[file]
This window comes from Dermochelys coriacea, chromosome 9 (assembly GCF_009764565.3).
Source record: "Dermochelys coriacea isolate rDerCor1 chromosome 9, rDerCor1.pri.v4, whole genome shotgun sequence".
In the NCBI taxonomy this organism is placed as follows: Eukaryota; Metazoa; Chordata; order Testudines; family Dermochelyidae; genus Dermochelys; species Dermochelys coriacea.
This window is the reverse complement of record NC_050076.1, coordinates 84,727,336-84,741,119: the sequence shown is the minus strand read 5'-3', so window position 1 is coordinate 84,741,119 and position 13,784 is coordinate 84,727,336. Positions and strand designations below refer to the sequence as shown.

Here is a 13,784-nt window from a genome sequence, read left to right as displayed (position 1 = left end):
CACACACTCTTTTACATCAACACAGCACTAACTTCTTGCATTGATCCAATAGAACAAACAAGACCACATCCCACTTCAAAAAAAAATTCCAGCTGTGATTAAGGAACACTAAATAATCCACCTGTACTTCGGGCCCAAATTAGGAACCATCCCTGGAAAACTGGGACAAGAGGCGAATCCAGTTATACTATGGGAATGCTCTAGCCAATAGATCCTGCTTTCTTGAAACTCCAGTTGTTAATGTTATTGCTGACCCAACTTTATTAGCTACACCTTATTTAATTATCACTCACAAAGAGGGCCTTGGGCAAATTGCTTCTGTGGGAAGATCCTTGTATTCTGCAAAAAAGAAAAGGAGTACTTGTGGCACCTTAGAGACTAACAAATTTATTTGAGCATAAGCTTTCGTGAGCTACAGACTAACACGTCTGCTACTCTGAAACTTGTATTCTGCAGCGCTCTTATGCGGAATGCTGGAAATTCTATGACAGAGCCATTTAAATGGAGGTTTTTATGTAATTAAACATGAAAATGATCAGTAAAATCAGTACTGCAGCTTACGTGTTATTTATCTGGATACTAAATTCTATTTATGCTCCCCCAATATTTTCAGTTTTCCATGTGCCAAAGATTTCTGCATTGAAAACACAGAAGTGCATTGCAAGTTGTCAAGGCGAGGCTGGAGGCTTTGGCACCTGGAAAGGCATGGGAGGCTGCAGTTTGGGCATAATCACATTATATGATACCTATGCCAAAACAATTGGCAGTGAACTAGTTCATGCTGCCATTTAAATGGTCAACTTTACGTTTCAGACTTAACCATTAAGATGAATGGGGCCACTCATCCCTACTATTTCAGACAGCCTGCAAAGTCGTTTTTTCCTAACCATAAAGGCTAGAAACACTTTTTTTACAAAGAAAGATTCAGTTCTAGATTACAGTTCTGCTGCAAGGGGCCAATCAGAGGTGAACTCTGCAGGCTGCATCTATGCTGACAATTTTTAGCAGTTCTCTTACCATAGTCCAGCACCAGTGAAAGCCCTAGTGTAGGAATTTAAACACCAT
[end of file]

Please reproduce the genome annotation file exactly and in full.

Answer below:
This window comes from Dermochelys coriacea, chromosome 9 (assembly GCF_009764565.3).
Source record: "Dermochelys coriacea isolate rDerCor1 chromosome 9, rDerCor1.pri.v4, whole genome shotgun sequence".
In the NCBI taxonomy this organism is placed as follows: Eukaryota; Metazoa; Chordata; order Testudines; family Dermochelyidae; genus Dermochelys; species Dermochelys coriacea.
This window is the reverse complement of record NC_050076.1, coordinates 84,727,336-84,741,119: the sequence shown is the minus strand read 5'-3', so window position 1 is coordinate 84,741,119 and position 13,784 is coordinate 84,727,336. Positions and strand designations below refer to the sequence as shown.

Here is a 13,784-nt window from a genome sequence, read left to right as displayed (position 1 = left end):
CACACACTCTTTTACATCAACACAGCACTAACTTCTTGCATTGATCCAATAGAACAAACAAGACCACATCCCACTTCAAAAAAAAATTCCAGCTGTGATTAAGGAACACTAAATAATCCACCTGTACTTCGGGCCCAAATTAGGAACCATCCCTGGAAAACTGGGACAAGAGGCGAATCCAGTTATACTATGGGAATGCTCTAGCCAATAGATCCTGCTTTCTTGAAACTCCAGTTGTTAATGTTATTGCTGACCCAACTTTATTAGCTACACCTTATTTAATTATCACTCACAAAGAGGGCCTTGGGCAAATTGCTTCTGTGGGAAGATCCTTGTATTCTGCAAAAAAGAAAAGGAGTACTTGTGGCACCTTAGAGACTAACAAATTTATTTGAGCATAAGCTTTCGTGAGCTACAGACTAACACGTCTGCTACTCTGAAACTTGTATTCTGCAGCGCTCTTATGCGGAATGCTGGAAATTCTATGACAGAGCCATTTAAATGGAGGTTTTTATGTAATTAAACATGAAAATGATCAGTAAAATCAGTACTGCAGCTTACGTGTTATTTATCTGGATACTAAATTCTATTTATGCTCCCCCAATATTTTCAGTTTTCCATGTGCCAAAGATTTCTGCATTGAAAACACAGAAGTGCATTGCAAGTTGTCAAGGCGAGGCTGGAGGCTTTGGCACCTGGAAAGGCATGGGAGGCTGCAGTTTGGGCATAATCACATTATATGATACCTATGCCAAAACAATTGGCAGTGAACTAGTTCATGCTGCCATTTAAATGGTCAACTTTACGTTTCAGACTTAACCATTAAGATGAATGGGGCCACTCATCCCTACTATTTCAGACAGCCTGCAAAGTCGTTTTTTCCTAACCATAAAGGCTAGAAACACTTTTTTTACAAAGAAAGATTCAGTTCTAGATTACAGTTCTGCTGCAAGGGGCCAATCAGAGGTGAACTCTGCAGGCTGCATCTATGCTGACAATTTTTAGCAGTTCTCTTACCATAGTCCAGCACCAGTGAAAGCCCTAGTGTAGGAATTTAAACACCAT